Story by David Page. Photos (except where otherwise noted) by Pete Clark, a family practice and sports medicine doctor based in Mammoth Lakes, California. He’s an official physician to the U.S. Ski and Snowboard Association. He is happy to have his respectable job, family life, and failure to commit to any one sport as solid excuses to tag along on rock and snow and ice with his world-class athlete friends.
So now we climb
All we do is climb
And we’ll just keep on climbing
Until the day that we die…
– From “The Ladder,” by Michael Margolnick
Then comes the moment — half dreaded, half yearned for — when the meadow ends and the rock begins. We sit, nine of us, on the scattered boulders there at the edge, with the late-summer sun now rising over the southeastern tentacle of Mount Conness.
We exchange our cross-country shoes for sticky, rubberized climbing slippers. We eat a bite or two of one or another brand of condensed nutrition. Or peanut butter and jelly. Or chocolate. We suck water from plastic bladders, cinch our packs and step up onto and into an implausibly upended landscape of granite.
And then there is now. Only now. We are not carpenters or chefs. We are not doctors or wine stewards or elementary school teachers. We do not have bills to pay or firewood to split or children to drive to soccer practice. We are but intricate mechanisms perfectly suited for hauling ourselves upward. We are strong and nimble and graceful. To the extent, that is, that our minds allow us to be no more than that.
Thousands of feet above us rises the classic West Ridge, cracked and broken and jumbled: tombstones and countertops, diving boards and fins, knife edges and whole, uncut mausoleums piled from here to the sky.
“Le haut connaît le bas, le bas ne connaît pas le haut,” wrote René Daumal in Mont Analogue, which strange, allegorical novel I still take up on occasion, late at night, climb through a few pages and then set aside again.
What is above knows what is below, what is below does not know what is above.
A few rungs off the tundra, in a comfortable well of shade, sits a young gentleman from Cambridge, England, with a helmet on his head and a rope extending upward from a belay device on his harness to a partner somewhere beyond the horizon.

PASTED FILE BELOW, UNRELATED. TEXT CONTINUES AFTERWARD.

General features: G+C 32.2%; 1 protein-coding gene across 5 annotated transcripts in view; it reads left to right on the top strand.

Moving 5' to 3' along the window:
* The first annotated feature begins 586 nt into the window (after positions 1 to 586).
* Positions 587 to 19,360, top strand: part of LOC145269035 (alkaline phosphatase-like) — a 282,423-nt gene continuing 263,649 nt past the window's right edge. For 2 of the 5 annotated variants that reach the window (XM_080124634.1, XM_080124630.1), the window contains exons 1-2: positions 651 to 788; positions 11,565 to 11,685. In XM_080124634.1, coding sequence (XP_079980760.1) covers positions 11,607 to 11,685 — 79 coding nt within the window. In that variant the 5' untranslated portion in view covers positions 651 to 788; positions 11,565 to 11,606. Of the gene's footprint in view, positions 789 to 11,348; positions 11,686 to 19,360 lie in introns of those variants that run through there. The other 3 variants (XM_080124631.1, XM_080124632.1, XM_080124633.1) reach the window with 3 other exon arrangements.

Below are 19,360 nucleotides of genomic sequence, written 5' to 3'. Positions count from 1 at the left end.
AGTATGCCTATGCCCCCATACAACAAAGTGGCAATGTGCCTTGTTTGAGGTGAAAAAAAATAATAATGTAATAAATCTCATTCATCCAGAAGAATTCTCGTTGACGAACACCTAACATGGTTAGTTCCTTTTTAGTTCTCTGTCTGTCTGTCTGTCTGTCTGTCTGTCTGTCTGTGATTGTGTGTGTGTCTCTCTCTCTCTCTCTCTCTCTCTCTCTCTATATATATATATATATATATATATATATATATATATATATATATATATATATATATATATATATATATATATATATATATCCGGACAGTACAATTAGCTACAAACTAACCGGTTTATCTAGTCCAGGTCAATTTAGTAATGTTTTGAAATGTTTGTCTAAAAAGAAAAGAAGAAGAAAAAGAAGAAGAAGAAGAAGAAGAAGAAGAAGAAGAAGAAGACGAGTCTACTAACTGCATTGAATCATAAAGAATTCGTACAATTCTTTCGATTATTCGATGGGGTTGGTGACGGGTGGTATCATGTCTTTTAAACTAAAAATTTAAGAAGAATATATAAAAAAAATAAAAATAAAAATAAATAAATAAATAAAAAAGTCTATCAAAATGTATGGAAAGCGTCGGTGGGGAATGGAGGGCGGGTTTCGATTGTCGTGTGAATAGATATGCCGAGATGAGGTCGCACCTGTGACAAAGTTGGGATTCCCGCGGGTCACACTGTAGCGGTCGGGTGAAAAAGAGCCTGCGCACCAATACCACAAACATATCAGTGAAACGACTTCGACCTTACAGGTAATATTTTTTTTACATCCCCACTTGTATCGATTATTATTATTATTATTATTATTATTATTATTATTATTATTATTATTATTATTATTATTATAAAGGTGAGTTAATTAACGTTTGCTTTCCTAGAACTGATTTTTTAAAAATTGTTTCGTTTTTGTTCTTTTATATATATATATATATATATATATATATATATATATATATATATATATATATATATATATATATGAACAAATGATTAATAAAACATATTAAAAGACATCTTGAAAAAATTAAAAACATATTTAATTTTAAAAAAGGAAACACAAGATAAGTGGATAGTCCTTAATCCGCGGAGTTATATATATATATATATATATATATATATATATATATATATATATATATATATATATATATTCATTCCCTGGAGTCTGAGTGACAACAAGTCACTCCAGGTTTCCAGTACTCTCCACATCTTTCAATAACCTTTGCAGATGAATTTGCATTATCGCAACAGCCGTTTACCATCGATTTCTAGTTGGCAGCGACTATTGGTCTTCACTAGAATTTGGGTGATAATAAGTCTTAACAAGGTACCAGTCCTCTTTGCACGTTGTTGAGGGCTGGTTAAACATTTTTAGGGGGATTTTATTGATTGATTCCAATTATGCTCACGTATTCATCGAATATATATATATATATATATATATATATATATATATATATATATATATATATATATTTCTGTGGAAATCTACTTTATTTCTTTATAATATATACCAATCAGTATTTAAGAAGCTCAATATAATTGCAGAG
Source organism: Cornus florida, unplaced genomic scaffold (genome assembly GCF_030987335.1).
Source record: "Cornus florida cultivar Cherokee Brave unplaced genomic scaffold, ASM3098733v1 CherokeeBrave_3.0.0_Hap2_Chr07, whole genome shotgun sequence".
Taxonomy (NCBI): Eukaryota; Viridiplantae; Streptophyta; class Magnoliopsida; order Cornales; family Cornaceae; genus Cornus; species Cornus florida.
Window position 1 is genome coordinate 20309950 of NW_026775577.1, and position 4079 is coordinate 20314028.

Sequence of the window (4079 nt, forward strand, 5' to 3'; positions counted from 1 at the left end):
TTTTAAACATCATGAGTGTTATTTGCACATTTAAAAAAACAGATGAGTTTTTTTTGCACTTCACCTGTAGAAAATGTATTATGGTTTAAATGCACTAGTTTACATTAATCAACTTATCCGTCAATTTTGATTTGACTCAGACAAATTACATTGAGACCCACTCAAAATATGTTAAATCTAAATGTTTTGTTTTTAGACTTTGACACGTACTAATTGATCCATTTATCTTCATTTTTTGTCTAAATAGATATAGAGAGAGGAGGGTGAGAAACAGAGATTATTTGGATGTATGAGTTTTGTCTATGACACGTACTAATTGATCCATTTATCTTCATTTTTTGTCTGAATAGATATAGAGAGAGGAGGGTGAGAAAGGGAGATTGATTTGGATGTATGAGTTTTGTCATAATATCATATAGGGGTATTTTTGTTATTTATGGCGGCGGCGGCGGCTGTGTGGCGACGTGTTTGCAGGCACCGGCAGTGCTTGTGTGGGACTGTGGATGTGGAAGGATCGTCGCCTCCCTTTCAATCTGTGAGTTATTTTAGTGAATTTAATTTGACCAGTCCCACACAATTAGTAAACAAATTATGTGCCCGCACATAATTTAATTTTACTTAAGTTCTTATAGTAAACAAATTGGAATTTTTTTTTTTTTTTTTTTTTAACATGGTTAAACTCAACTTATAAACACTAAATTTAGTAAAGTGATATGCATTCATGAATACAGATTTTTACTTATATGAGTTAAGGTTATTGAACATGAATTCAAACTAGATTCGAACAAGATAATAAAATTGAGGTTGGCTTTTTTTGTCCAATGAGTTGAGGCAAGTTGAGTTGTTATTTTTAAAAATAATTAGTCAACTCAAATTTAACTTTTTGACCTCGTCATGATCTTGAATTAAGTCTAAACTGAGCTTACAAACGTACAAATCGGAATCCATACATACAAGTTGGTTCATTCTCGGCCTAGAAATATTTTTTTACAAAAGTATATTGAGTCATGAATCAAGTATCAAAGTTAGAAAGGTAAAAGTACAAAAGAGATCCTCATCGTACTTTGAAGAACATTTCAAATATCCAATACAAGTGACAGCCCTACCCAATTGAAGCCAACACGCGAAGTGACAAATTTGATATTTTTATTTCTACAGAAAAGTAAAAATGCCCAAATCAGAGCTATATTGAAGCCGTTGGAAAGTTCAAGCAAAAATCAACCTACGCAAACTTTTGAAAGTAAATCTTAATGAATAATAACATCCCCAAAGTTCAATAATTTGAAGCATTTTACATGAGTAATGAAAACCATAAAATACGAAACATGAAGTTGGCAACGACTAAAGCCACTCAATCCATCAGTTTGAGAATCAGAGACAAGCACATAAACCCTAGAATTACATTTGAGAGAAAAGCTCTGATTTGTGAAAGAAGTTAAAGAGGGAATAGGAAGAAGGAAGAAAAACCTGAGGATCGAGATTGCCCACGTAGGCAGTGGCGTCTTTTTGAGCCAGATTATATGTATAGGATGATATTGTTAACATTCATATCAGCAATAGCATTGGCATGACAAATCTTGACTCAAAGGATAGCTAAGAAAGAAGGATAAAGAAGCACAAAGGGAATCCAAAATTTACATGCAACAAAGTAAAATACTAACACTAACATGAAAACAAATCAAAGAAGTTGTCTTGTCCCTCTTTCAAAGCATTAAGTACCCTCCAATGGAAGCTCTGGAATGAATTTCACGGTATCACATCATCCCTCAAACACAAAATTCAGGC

We have no rope. We have no harnesses. We have only our hands and feet and minds to keep us connected to the rock.
Good morning, I say, as if nothing. As if my companions — all much more seasoned than I in working with and against the pull of gravity — had not already disappeared up the blade of the knife, scrambling hand over foot like the primates most of us have long forgotten ourselves to be. As if I were not already imagining myself a trembling heap waiting for the helicopter to come and pull my body off the mountain. Mind if I climb through?
“Are you solo-ing this?” he says.
I hadn’t for some reason thought about it this way. Yes I suppose I am, I reply. And then I reach a dead-end and have to down-climb, traverse across his line and start fresh up another route.
I am not alone, exactly. I have eight partners in this. But the most they could do for me, if it were to come to it, would be to try to talk me back to reason — such that I might be able to get myself out of whatever impossible position I’d put myself in.
Wonderfully, nearly every piece I reach for, every placement for my toes, every nub or lip or full-blown ledge, nine of every ten anyway, is anchored from above by its own mass, or by the weight of another above it, by the angle of repose. It holds me. It’s comfortable and solid. And what’s not solid can be avoided.
Still, every time I do this (which, depending on whether I happen to be at the top or the bottom of a climb, is always either not frequently enough or one too many times) I think to myself: Why am I doing this?
There is, of course, the fear of losing one’s balance, of sliding, of peeling the skin from one’s fingertips on the grit-slide down the slab. There is the fear of free falling, the long pause in the air, the bouncing, smashing, exploding on the scree far below. Which fear, though not particularly rational, always threatens to become reality. I have good friends who’ve taken big, unprotected falls, shattered an ankle or been forced to launch a new life from the vantage of a wheelchair. And yes, there are those who’ve died.
Gravity is the constant here. It is my very good friend and also a nasty enemy. An inch this way is good. An inch the other direction not so much.
We like to believe there’s a line between reason and delusion. But really no such line exists. The tension here, as in all of life, is in the tentative move from one place that is safe and sturdy and known to a new place that may very likely not be so.
Would I be safer lying on my back in a meadow? Certainly. Would I be less likely to get hurt standing on my deck at home watering my wilted tomato plant? Probably. And thankfully that’s a place I will get back to once again — later. In the meantime, I have no choice but to trust my friends and the movement of the planet and to get on with it.
I can’t go on. I must go on.
And so I crawl ever so lightly across this glittering micro topography. This is travel at its most elemental. Here a neon-green shock of lichen. There the smell of crushed pennyroyal. A loose tablet to be reached over. The sound of an updraft across the wingfeathers of a raven. A trickle of seepwater. Eventually, finally, a windless summit and a lukewarm can of beer and the slow creeping-back-in of time and peripheral vision.
But for now there is now. Only now.